The Ashland Beacon
Saturday morning, the Shelter of Hope presented its first pickleball tournament at the tennis courts at Central Park. Director Debbie Sivis was trying to steer away from the traditional fundraisers like 5K runs and golf scrambles; they wanted to do something different.
Shelter of Hope employee, Sonja Ahuja was able to connect with the Ashland Pickleball Club to help with the tournament. Sivis said that they were lucky to get them on their side because “we had no idea where to start.” Pickleball has gained a large following in Ashland, and the Shelter of Hope had 39 people sign up for this first tournament.
The Shelter of Hope board began planning the tournament in May, so Head Chairperson, Janice Dowdy, said that they were kind of in a rush to get their sponsors and get everything lined out. Dowdy feels like they had a really good turnout for their first year, although it was difficult to find a date that there were not other fundraisers going on. Sivis said that they work with all of the other nonprofit agencies and they all try to “not step on each others toes” when it comes to planning fundraising events. Because the agency gets funds from the United Way, they are unable to plan any fundraisers during the fall when the United Way is doing their own fundraising campaign.
The Shelter of Hope provides emergency and transitional housing for the homeless population of Ashland. They help people get into more permanent housing, then provide case management services, budgeting, and other services to “help them gain the tools they need to stay in housing” according to Sivis. All of their admissions are referrals from the CARES program where initial assessments are done. They have a limited number of apartments that are then given as temporary homes to those that are most in need as opposed to first come, first served which was the way that it was originally done.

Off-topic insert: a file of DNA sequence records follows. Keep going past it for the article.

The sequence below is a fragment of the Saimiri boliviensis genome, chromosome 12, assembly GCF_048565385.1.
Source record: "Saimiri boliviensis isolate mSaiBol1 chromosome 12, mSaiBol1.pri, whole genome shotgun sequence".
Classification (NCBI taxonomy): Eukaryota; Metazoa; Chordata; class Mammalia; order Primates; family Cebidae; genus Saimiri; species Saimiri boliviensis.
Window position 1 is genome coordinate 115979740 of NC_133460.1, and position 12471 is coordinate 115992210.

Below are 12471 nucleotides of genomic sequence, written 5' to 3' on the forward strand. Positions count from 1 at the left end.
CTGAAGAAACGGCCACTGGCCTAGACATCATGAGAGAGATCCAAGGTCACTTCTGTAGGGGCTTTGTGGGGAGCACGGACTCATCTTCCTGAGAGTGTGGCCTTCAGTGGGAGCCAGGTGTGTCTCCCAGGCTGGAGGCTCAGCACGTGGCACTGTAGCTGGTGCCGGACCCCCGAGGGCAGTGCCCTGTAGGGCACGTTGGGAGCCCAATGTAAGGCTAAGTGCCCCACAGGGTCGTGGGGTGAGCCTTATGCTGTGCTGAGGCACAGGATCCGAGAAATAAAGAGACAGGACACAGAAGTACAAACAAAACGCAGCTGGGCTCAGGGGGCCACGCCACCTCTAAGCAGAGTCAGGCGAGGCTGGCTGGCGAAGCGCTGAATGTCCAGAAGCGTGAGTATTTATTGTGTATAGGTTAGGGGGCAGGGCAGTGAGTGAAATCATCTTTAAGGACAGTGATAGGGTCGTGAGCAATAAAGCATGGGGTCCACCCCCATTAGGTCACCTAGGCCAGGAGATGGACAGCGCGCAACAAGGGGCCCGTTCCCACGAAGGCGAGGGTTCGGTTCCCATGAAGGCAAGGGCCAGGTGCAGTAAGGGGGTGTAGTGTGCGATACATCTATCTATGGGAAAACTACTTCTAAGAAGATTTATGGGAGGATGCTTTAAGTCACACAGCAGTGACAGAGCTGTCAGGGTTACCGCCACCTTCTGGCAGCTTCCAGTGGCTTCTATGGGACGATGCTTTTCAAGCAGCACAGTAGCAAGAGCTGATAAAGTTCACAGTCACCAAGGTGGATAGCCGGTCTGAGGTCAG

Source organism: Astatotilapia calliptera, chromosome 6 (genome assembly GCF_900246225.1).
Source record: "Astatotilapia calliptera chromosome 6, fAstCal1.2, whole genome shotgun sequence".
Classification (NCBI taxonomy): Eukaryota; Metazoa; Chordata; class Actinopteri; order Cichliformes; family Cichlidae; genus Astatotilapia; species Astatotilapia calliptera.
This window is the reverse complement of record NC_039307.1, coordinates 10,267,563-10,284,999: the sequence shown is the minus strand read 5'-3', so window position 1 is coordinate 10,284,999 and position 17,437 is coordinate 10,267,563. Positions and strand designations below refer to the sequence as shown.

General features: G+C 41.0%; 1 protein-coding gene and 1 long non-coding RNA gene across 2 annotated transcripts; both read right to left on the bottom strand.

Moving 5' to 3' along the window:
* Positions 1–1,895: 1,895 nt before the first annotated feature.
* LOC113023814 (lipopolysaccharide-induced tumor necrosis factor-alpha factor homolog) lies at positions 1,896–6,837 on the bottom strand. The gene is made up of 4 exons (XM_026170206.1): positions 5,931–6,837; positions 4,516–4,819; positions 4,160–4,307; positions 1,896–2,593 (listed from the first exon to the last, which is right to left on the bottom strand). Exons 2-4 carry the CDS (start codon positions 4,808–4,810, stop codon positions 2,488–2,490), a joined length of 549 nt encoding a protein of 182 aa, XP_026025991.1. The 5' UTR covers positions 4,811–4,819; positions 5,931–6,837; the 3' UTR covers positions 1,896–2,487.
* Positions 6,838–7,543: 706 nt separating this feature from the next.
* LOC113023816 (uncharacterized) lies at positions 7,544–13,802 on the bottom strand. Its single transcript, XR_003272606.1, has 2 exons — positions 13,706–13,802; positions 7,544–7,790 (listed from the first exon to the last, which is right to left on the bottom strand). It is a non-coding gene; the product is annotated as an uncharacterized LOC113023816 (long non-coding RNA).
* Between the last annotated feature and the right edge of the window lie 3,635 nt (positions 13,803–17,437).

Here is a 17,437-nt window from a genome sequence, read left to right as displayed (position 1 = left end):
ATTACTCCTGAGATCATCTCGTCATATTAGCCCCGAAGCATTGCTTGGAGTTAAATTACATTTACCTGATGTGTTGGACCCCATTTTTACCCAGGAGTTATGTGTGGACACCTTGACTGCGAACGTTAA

The Shelter of Hope also covers rent deposits and utility deposits. They will assist with utility bills and other expenses that come with moving into a new home. Sivis says that right now, the Shelter of Hope has managed to house approximately 87 percent of those that have come through their program with almost 50 percent of those being able to increase their income during their time with the program.
Sivis said that the Shelter of Hope funds can only be used to help those who are homeless. They direct people to the Salvation Army shelter first because they can get in there more quickly. Once they are established as homeless, they are able to step in and help them get housing. One of the requirements of living in the shelter is that the children go to school. They cannot be home-schooled.
According to Sivis, the biggest obstacle they face is that there is just not enough affordable housing in the area. They have an especially hard time finding housing for single individuals.
The money raised from the pickleball tournament, as well as the other fundraisers, goes toward the cost of housing and supportive case management. Sivis says that the goal is always to help them work their way off public assistance. She says that although there are people who will never be able to stay in housing without the supportive case management, most will get to a point of no longer need help. She stated that most will “get to the point where they are contributing to the community.” They just need “the right opportunities.”